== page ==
In this series, we explore the weird and wonderful world of astronomy jargon! You will quickly see what we are talking about this week: r-process!
How do you make heavy elements? Some can be forged deep inside a star, where the intense pressures and temperatures are sufficient to merge elements. At that moment, the sun turns hydrogen into helium. Towards the end of its lifespan, it converts helium into carbon and oxygen. Even heavier stars can forge silicon, magnesium, and iron.
Through this process, the stars of our universe have transformed the original hydrogen and helium of the Big Bang into more elements. But stars themselves are unable to fuse elements other than iron because this fusion process sucks up energy instead of releasing it.
In order to make items heavier than iron, you need a few key ingredients. First, you need lots of seeds, lots of kernels running around, ready to go heavy. Second, you need neutrons. Many of them. Third, you need a lot more energy than is strictly reasonable.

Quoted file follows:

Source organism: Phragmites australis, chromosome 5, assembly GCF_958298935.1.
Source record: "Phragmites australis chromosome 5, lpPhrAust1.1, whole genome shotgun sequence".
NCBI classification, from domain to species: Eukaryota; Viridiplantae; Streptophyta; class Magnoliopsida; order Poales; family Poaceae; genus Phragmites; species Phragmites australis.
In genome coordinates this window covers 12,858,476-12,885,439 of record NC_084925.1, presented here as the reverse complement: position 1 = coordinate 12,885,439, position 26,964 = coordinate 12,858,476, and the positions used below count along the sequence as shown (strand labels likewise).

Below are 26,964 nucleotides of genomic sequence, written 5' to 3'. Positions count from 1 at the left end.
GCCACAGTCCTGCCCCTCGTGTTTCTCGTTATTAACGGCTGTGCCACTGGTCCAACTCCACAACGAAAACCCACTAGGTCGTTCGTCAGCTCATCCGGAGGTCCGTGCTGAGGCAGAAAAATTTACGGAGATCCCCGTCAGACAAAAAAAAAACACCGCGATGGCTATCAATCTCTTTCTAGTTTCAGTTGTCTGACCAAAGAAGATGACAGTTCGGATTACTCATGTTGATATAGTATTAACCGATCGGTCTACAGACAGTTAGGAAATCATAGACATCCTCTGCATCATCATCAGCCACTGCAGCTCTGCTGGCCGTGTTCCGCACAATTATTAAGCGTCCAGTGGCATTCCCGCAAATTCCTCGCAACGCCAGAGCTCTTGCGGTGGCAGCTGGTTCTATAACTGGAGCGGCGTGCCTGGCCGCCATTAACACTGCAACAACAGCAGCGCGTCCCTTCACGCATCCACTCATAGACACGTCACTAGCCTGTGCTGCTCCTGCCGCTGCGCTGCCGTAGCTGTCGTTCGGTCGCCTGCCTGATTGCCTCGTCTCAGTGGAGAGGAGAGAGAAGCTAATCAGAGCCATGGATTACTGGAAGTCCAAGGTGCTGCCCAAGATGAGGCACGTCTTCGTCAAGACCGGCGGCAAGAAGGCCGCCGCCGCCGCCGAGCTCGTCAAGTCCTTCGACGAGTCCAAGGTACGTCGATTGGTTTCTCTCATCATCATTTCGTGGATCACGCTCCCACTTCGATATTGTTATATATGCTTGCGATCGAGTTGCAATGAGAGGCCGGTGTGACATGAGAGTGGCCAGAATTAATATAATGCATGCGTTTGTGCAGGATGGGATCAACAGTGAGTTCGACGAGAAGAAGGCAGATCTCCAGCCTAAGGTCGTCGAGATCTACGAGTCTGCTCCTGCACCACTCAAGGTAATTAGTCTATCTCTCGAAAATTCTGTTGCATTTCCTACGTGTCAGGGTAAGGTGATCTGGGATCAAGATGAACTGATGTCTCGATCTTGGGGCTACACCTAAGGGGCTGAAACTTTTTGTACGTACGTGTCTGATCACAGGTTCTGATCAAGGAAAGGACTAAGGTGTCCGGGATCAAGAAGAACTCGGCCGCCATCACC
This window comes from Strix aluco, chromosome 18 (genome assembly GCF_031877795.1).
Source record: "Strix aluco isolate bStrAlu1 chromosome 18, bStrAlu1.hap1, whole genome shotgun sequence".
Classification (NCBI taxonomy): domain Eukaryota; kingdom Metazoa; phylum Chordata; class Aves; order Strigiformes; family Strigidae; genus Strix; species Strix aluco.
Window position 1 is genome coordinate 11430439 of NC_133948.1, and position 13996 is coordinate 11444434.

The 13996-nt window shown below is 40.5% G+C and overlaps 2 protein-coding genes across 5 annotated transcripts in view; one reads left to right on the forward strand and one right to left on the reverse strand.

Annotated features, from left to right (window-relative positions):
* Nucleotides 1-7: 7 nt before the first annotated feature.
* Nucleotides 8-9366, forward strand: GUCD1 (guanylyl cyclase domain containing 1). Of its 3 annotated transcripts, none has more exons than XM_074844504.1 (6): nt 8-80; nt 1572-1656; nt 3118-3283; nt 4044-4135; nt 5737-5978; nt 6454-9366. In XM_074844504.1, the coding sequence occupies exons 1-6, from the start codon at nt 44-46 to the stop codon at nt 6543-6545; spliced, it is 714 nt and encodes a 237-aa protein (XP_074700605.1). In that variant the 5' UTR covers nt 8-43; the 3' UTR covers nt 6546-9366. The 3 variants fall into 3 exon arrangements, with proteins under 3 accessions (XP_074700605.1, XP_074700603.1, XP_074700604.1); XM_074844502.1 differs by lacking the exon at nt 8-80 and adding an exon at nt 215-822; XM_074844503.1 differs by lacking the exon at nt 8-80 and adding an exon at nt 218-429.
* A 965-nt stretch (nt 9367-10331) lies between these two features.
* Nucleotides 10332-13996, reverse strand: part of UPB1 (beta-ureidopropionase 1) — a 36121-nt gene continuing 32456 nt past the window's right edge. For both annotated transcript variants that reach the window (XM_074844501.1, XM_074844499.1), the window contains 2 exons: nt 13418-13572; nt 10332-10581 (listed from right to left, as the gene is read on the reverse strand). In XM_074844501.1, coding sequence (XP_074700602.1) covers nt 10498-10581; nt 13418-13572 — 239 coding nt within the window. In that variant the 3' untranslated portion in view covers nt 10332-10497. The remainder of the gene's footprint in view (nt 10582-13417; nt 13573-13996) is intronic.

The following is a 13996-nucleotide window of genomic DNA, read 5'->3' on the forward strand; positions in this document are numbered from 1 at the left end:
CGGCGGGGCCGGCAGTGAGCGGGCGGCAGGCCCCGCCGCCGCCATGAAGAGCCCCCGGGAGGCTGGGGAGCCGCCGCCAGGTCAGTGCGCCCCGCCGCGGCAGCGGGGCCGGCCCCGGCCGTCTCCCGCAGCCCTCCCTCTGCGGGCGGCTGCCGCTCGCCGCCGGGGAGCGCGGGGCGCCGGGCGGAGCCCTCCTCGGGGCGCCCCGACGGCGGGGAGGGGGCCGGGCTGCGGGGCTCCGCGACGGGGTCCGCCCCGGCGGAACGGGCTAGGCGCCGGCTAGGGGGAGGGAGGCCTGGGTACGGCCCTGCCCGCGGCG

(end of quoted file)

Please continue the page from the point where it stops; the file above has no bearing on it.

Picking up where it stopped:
These are the ingredients behind the r-process, which stands for Rapid Neutron Capture Process. It happens in extreme environments. On earth it can happen briefly during an atomic bomb detonation. In space it happens when stars become supernovae or neutron stars collide.
What happens during the r-process is that the seed kernels are absolutely bombarded with neutrons. The neutrons hit the nuclei so quickly that they can build up into heavier elements before they naturally decay radioactively into lighter ones. Through this process, most of the periodic table can be filled in in no time. While the entire process can take about a week, the first neutron explosion is complete in seconds. After that, all radioactive elements decay into more stable isotopes.
This process takes place during Type II (core collapse) supernovae, but the majority of the heavy elements in the universe come from neutron star collisions. While not nearly as powerful as a supernova, there are a lot of neutrons involved, so all conditions are just right.
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